SOLARBusiness Reporter
ENERGY and Power Development Minister Samuel Undenge has sought Cabinet authority to access bids for Zimbabwe Power Company’s 300 megawatt solar projects after being frustrated by the State Procurement Board’s delay in approving the projects.

Minister Undenge said he decided to seek permission from Cabinet to evaluate financial and technical capacities of the tendering companies before making recommendations for faster implementation of the projects to alleviate power shortages in the country.

The solar power projects, meant to address the power deficit in the country and increase renewable energy contribution to the energy mix, as enunciated in the Zim-Asset medium-term economic policy, will be constructed in Bulawayo, Munyati and Gwanda.

The three solar projects have not progressed since 2012 due to alleged bungling of the tender process by SPB at a time the country is experiencing a debilitating power crisis due to limited generation capacity and frequent breakdowns of old power plants.

Minister Undenge made the remarks yesterday while delivering his key note speech at the launch of the National Solar Water Heating Programme to reduce the pressure of demand for power on the national grid; exerted by extensive use of electric geysers.

Cabinet has since directed the energy minister to draw a programme to phase out the use of electric geysers, which make up 40 percent of household bills, and replace them with solar water heaters to conserve power and reduce the national power deficit.

Zimbabwe was able to generate an average of 1 300Mw before Kariba South scaled down production after reduced water allocation, against demand for electricity at peak periods of 2 200Mw.

The energy minister said Government intends to install three solar power projects each with capacity to produce 100Mw, as part of several initiatives to deal with the chronic shortage of electricity.

“However, it has now been two years and no tender has been awarded due to bureaucratic processes at the SPB. No one is more frustrated by this delay than I am,” Minister Undenge said.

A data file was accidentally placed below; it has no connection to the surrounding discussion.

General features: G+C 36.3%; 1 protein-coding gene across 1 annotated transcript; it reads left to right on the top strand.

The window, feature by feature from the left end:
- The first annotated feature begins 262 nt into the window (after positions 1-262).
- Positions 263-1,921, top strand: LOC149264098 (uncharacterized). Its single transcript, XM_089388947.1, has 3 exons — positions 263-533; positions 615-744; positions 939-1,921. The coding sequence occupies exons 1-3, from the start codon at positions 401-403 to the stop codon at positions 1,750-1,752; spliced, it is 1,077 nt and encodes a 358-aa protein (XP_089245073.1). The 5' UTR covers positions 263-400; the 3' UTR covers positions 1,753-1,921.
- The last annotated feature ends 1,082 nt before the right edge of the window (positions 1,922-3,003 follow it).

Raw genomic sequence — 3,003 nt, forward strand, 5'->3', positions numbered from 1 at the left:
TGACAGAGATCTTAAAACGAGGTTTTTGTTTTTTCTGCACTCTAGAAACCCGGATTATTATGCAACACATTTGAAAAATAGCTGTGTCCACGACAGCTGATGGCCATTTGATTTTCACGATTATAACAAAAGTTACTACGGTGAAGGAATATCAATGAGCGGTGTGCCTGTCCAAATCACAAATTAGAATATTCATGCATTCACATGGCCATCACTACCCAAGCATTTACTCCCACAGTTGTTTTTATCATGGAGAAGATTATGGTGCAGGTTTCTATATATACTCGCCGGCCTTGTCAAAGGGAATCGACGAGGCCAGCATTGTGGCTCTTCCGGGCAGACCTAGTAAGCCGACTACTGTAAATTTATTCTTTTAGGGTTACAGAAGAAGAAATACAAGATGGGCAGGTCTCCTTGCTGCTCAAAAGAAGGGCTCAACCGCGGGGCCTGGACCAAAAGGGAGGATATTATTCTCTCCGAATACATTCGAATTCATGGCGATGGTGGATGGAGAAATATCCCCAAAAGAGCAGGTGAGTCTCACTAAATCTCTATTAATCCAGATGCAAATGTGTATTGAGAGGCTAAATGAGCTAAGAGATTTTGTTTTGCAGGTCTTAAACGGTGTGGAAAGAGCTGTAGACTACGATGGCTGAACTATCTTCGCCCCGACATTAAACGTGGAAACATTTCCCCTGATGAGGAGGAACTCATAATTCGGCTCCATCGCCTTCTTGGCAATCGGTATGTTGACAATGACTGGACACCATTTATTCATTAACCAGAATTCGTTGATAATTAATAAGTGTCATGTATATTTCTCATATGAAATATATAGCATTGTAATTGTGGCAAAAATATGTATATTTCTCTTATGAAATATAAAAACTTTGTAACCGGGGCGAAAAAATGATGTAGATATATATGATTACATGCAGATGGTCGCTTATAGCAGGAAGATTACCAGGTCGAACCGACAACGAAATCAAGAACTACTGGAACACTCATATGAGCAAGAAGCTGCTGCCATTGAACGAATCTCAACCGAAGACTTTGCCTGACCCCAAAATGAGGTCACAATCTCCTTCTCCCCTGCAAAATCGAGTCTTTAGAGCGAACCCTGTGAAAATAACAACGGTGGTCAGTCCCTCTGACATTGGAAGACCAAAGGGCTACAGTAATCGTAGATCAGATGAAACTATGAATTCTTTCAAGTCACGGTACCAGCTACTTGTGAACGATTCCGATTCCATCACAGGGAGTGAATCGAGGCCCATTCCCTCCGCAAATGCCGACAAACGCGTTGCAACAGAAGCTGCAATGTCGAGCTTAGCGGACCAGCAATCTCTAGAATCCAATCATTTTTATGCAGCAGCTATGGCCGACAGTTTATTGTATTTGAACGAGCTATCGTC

“I have since sought authority of Cabinet to assess the technical and financial capacities of the tendering companies and make recommendations to Cabinet for its decision so that the projects can be implemented as soon as possible to alleviate power shortage in the country,” Minister Undenge told delegates at the meeting.

This comes as Kariba South, which has capacity to generate 750Mw has reduced output by almost 300Mw after the Zimbabwe River Authority reduced water allocation between Zimbabwe and Zambia on concerns of falling water levels of Kariba Dam.

The dam is situated on the Zambezi River, the border between Zimbabwe and Zambia – the two countries with power stations on the southern and northern banks of the dam.

Power utilities from the two countries each had their water allocations reduced from 45 billion cubic meters to 40 billion cubic meters, as the lake’s water levels have fallen below prescribed levels following poor rainfall in the two countries last season.

Reduced generation at Kariba has worsened the already dire power supply situation in Zimbabwe, which sees some parts of the countries going for as long as 24 hours without access to power.

Secretary for Energy and Power Development Patson Mbiriri said power deficits, which have spawned power cuts stretching several hours or days on end have resulted in increased use of firewood and liquefied petroleum gas as alternative sources of energy.

However, Government is pursuing a number of power generation initiatives countrywide, among them 300Mw Kariba South expansion and 600Mw extension of Hwange thermal power station.

Extension of Kariba South is already underway and is being undertaken by Sino Hydro while an Engineering Procurement and Construction agreement was also signed with the same company last year for Hwange. Financial closure is expected buy December.

Government is also working with Zambia on the Batoka Gorge power project with capacity for 2 400Mw to be shared equally between Zimbabwe and Zambia, which is also facing serious shortage.

Other major Government power initiated generation projects include the Western Power Project (300Mw), Mutare peaking power project 120Mw, Bulawayo re-powering (60Mw), Munyati re-powering (70Mw) and Harare power station re-powering (90Mw).

Government has also licenced independent power producers to develop power stations and these include China Africa Sunlight Energy’s 600Mw plant on Gwayi River, the 600Mw Southern Power Project, 300Mw Lusulu project in Binga, 600Mw Lubu plant also in Binga and Sable Mining and CITIC’s 2400Mw initiative.